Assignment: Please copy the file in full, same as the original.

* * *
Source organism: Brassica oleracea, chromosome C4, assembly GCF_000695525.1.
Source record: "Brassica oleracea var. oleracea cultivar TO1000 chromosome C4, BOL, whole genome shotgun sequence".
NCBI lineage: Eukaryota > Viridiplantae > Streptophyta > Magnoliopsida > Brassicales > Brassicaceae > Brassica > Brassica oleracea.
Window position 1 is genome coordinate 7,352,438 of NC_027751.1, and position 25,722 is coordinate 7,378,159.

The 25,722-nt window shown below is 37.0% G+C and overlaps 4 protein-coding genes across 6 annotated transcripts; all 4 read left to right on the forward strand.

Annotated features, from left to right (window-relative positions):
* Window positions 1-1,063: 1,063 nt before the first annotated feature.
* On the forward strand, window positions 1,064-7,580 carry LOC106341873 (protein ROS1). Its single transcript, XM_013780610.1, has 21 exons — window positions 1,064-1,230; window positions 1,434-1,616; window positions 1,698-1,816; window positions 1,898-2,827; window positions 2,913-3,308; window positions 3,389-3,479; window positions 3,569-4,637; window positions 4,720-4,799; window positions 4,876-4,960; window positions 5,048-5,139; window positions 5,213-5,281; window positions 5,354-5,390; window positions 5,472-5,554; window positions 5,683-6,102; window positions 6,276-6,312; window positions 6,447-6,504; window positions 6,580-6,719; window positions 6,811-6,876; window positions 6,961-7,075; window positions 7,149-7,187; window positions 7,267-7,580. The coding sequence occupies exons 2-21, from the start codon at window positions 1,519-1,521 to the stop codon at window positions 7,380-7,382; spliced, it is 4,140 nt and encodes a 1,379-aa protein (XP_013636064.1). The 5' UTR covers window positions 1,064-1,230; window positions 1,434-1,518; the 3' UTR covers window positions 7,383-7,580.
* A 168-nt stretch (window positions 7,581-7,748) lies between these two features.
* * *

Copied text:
Source organism: Brassica oleracea, chromosome C4, assembly GCF_000695525.1.
Source record: "Brassica oleracea var. oleracea cultivar TO1000 chromosome C4, BOL, whole genome shotgun sequence".
NCBI lineage: Eukaryota > Viridiplantae > Streptophyta > Magnoliopsida > Brassicales > Brassicaceae > Brassica > Brassica oleracea.
Window position 1 is genome coordinate 7,352,438 of NC_027751.1, and position 25,722 is coordinate 7,378,159.

The 25,722-nt window shown below is 37.0% G+C and overlaps 4 protein-coding genes across 6 annotated transcripts; all 4 read left to right on the forward strand.

Annotated features, from left to right (window-relative positions):
* Window positions 1-1,063: 1,063 nt before the first annotated feature.
* On the forward strand, window positions 1,064-7,580 carry LOC106341873 (protein ROS1). Its single transcript, XM_013780610.1, has 21 exons — window positions 1,064-1,230; window positions 1,434-1,616; window positions 1,698-1,816; window positions 1,898-2,827; window positions 2,913-3,308; window positions 3,389-3,479; window positions 3,569-4,637; window positions 4,720-4,799; window positions 4,876-4,960; window positions 5,048-5,139; window positions 5,213-5,281; window positions 5,354-5,390; window positions 5,472-5,554; window positions 5,683-6,102; window positions 6,276-6,312; window positions 6,447-6,504; window positions 6,580-6,719; window positions 6,811-6,876; window positions 6,961-7,075; window positions 7,149-7,187; window positions 7,267-7,580. The coding sequence occupies exons 2-21, from the start codon at window positions 1,519-1,521 to the stop codon at window positions 7,380-7,382; spliced, it is 4,140 nt and encodes a 1,379-aa protein (XP_013636064.1). The 5' UTR covers window positions 1,064-1,230; window positions 1,434-1,518; the 3' UTR covers window positions 7,383-7,580.
* A 168-nt stretch (window positions 7,581-7,748) lies between these two features.